Dr Hu Naiwen: Seeking Wisdom From Traditional Chinese Medicine

Seeking Wisdom From Traditional Chinese Medicine

Dr Hu Naiwen
Dr Hu Naiwen
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By Vibrant Dot Staff

Our modern, sedentary lifestyle has placed us at an increased risk of chronic diseases. But can we control or even prevent their onset?

These questions and more were addressed at a health talk on chronic diseases organised by the Epoch Times (Chinese edition), which was held on 2 July 2016 at Furama City Centre Hotel.

We Are the Best Doctors for Ourselves

Renowned Chinese physician Dr Hu Naiwen was invited as the luminary speaker for the talk, which attracted over 400 attendees.

A traditional Chinese physician with over 30 years of clinical experience, Dr Hu currently practices at the Shanghai Tongde Chinese Medicine Hall in Taipei City, Taiwan.

This is Dr Hu’s fifth visit to Singapore, where he has accumulated a considerable fan base; many attendees came to the talk just to see him.

During Dr Hu’s talk, it was hard to believe that the sprightly and energetic physician was already 70. Having cured many diseases that were unknown to or incurable with Western medicine, he shared his vast knowledge and insightful comments with refreshing candour and good humour.

Dr Hu first briefed the audience about an unconventional approach to better health: “We are the best doctors for ourselves.” He added that we should follow the wisdom of traditional Chinese medicine (TCM) and seek spiritual cultivation to improve health.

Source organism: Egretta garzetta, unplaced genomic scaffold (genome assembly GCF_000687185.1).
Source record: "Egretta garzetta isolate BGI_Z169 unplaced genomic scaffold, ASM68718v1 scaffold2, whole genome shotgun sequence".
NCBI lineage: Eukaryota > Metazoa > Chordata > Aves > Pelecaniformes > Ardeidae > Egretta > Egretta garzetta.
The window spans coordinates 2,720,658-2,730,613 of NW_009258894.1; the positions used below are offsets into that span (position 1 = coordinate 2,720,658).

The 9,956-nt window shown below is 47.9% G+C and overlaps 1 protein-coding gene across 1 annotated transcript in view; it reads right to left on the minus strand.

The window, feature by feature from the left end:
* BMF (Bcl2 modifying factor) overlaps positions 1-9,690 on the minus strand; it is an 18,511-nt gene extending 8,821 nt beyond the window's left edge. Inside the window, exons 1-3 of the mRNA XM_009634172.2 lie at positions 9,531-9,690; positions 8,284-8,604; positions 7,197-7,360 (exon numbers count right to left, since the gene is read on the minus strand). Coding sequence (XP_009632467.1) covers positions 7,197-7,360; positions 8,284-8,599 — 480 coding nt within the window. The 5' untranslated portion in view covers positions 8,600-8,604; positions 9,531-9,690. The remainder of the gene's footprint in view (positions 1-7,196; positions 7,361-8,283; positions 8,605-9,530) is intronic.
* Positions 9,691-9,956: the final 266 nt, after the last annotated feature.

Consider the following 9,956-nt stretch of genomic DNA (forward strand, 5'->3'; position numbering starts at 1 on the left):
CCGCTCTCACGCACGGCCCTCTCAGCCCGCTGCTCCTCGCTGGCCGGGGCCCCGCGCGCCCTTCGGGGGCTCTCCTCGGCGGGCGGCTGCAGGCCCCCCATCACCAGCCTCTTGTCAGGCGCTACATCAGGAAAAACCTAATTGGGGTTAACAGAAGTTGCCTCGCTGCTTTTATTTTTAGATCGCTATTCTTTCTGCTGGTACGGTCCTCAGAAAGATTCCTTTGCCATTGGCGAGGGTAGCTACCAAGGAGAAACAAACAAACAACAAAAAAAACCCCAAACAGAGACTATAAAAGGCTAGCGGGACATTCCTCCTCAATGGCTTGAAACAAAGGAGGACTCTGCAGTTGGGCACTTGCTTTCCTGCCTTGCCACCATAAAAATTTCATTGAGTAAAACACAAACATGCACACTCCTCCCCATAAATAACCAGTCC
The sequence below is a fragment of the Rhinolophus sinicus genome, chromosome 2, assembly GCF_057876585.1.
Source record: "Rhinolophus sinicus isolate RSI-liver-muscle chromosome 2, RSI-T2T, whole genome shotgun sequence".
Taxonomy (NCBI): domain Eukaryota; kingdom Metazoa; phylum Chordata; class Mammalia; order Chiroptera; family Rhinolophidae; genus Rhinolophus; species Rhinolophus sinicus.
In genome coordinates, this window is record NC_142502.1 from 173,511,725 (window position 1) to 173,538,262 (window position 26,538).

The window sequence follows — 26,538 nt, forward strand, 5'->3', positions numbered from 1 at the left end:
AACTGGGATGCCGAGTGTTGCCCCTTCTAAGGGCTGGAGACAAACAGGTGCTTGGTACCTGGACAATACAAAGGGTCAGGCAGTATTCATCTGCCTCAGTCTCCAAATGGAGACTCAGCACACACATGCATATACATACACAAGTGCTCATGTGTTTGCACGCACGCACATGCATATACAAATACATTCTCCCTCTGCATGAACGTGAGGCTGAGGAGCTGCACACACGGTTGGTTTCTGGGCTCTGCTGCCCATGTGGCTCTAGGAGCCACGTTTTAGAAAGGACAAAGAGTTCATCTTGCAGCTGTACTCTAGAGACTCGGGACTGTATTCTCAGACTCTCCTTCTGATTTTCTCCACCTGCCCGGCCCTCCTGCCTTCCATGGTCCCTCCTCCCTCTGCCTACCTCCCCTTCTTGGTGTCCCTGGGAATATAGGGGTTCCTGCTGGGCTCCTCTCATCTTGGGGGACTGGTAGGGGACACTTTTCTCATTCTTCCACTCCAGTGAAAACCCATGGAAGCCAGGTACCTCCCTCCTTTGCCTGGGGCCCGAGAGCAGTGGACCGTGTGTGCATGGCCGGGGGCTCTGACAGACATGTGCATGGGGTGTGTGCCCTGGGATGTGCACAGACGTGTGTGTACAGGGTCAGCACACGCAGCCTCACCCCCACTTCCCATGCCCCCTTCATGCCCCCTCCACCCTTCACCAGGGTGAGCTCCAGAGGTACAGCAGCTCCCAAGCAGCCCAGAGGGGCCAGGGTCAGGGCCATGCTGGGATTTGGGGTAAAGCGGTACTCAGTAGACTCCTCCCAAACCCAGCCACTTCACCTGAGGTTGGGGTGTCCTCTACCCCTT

Dr Hu not only compared modern medical treatments and traditional Chinese medicine treatments for various diseases, but he also demonstrated some acupressure techniques to treat everyday ailments like stress and chronic pain.

Acupressure is an ancient Chinese healing method that involves massaging certain meridian points on the body to relieve pain. The human body has fourteen meridians that carry energy throughout the body.

In addition, Dr Hu also recommended 50 types of healthy foods, and suggested that one should look at beautiful pictures, listen to soothing music and enjoy heavenly theatrical performances such as Shen Yun Performing Arts.

To explain, Dr Hu cited the example of a famous experiment by Dr Masaru Emoto. Dr Emoto exposed water samples to various music genres such as classical music and rock music.